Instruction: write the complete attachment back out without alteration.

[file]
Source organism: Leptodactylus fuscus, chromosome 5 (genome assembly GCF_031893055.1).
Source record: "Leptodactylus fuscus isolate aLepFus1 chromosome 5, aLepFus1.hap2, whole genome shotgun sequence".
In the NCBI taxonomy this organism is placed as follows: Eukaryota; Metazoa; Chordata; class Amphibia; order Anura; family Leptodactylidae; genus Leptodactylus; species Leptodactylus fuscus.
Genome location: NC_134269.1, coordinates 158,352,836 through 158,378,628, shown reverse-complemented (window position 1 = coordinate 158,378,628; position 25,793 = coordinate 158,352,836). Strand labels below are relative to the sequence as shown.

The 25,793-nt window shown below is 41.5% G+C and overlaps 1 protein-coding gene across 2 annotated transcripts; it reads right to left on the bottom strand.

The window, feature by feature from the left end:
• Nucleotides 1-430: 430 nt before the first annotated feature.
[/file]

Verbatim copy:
Source organism: Leptodactylus fuscus, chromosome 5 (genome assembly GCF_031893055.1).
Source record: "Leptodactylus fuscus isolate aLepFus1 chromosome 5, aLepFus1.hap2, whole genome shotgun sequence".
In the NCBI taxonomy this organism is placed as follows: Eukaryota; Metazoa; Chordata; class Amphibia; order Anura; family Leptodactylidae; genus Leptodactylus; species Leptodactylus fuscus.
Genome location: NC_134269.1, coordinates 158,352,836 through 158,378,628, shown reverse-complemented (window position 1 = coordinate 158,378,628; position 25,793 = coordinate 158,352,836). Strand labels below are relative to the sequence as shown.

The 25,793-nt window shown below is 41.5% G+C and overlaps 1 protein-coding gene across 2 annotated transcripts; it reads right to left on the bottom strand.

The window, feature by feature from the left end:
• Nucleotides 1-430: 430 nt before the first annotated feature.